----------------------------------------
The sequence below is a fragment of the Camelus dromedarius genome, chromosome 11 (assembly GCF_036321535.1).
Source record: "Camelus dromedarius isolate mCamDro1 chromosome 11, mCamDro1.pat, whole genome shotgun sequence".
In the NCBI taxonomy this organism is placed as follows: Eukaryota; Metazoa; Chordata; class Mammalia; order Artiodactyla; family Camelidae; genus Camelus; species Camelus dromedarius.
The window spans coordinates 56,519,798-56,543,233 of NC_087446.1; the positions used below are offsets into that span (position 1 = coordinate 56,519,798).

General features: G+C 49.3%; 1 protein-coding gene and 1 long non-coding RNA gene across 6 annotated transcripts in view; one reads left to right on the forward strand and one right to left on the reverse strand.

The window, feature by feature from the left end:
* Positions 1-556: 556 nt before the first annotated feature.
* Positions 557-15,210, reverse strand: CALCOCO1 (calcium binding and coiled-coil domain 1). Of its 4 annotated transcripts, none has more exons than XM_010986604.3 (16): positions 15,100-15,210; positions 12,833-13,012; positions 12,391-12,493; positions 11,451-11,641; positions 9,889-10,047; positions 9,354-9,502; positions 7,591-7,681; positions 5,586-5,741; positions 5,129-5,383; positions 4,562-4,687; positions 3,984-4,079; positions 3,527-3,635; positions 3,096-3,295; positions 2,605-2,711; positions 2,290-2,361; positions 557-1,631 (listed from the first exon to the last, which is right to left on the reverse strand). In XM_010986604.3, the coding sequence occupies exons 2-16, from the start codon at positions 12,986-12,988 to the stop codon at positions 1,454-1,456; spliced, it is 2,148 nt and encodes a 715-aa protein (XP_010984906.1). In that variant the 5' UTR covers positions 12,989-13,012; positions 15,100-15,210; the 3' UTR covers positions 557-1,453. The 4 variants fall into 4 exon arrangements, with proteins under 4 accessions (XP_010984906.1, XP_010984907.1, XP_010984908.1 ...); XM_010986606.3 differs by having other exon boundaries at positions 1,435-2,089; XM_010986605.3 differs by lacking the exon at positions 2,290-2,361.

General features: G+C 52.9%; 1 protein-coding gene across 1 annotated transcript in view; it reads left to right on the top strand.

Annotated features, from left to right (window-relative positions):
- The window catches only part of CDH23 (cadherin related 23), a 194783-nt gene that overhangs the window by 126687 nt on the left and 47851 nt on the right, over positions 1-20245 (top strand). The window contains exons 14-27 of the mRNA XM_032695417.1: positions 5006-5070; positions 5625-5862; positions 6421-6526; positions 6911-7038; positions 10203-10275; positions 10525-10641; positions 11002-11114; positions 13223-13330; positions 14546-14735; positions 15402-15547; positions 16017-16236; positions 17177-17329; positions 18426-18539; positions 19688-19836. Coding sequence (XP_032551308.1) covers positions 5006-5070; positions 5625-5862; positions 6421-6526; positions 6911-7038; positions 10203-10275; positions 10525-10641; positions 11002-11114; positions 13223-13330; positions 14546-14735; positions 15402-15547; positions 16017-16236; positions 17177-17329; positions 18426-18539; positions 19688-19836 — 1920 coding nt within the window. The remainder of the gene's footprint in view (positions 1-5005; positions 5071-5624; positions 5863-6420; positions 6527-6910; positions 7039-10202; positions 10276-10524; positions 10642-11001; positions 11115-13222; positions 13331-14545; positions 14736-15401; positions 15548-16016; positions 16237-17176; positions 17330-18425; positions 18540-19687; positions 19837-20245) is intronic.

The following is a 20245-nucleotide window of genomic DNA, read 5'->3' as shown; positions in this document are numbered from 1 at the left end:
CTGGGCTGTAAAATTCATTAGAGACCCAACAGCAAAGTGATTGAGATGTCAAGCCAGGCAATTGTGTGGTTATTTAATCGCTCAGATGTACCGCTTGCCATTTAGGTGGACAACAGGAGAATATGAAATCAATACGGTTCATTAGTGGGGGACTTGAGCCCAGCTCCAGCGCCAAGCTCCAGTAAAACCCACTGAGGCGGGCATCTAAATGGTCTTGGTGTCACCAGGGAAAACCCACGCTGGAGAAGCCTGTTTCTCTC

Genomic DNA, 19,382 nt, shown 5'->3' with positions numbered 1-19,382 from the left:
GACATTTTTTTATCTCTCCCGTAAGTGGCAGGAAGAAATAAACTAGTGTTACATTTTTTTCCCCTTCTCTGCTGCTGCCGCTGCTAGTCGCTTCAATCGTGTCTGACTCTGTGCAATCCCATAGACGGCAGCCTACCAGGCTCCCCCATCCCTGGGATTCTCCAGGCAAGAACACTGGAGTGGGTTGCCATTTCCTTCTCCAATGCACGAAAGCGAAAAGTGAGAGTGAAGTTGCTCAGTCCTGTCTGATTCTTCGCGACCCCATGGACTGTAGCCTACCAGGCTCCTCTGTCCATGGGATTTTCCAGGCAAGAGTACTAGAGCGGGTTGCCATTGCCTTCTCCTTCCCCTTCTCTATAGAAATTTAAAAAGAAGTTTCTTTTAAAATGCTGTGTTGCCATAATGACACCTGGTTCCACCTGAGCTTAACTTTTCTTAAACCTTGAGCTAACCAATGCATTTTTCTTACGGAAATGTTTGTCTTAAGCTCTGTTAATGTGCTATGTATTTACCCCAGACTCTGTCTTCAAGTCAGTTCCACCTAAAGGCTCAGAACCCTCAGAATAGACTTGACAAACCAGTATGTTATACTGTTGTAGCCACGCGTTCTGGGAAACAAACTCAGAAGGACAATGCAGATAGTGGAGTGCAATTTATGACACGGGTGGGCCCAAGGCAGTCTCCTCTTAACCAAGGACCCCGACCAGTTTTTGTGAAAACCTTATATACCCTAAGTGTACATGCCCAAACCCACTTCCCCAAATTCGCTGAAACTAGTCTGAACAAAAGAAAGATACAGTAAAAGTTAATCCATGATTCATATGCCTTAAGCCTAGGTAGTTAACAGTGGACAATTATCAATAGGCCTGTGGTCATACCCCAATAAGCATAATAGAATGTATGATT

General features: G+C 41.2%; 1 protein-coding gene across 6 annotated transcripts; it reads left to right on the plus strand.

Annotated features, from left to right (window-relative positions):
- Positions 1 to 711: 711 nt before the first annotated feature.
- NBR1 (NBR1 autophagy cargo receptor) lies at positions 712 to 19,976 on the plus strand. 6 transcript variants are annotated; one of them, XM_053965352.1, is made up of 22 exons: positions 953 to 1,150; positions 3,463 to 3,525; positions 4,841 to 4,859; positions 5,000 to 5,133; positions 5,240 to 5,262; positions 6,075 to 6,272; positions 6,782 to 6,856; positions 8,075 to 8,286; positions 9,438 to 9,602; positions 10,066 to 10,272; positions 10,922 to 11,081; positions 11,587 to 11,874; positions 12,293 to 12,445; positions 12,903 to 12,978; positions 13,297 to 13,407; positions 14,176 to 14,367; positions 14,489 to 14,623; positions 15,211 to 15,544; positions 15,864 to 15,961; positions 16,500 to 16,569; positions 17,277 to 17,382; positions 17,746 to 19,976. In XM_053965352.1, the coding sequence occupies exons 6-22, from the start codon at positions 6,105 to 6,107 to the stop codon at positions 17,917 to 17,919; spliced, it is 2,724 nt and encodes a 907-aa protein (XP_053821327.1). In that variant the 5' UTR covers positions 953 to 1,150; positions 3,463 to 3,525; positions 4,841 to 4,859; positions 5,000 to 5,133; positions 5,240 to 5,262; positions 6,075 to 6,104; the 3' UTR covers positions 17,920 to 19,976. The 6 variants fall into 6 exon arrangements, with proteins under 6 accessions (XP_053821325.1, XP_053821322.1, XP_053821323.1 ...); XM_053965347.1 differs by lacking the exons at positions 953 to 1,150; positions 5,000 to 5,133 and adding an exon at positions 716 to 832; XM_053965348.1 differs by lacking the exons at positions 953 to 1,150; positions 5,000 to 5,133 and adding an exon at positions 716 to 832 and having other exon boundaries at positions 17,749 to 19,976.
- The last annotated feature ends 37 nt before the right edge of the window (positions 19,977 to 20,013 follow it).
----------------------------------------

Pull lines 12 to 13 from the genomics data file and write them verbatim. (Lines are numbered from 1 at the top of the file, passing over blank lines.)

The following is a 20245-nucleotide window of genomic DNA, read 5'->3' as shown; positions in this document are numbered from 1 at the left end:
CTGGGCTGTAAAATTCATTAGAGACCCAACAGCAAAGTGATTGAGATGTCAAGCCAGGCAATTGTGTGGTTATTTAATCGCTCAGATGTACCGCTTGCCATTTAGGTGGACAACAGGAGAATATGAAATCAATACGGTTCATTAGTGGGGGACTTGAGCCCAGCTCCAGCGCCAAGCTCCAGTAAAACCCACTGAGGCGGGCATCTAAATGGTCTTGGTGTCACCAGGGAAAACCCACGCTGGAGAAGCCTGTTTCTCTC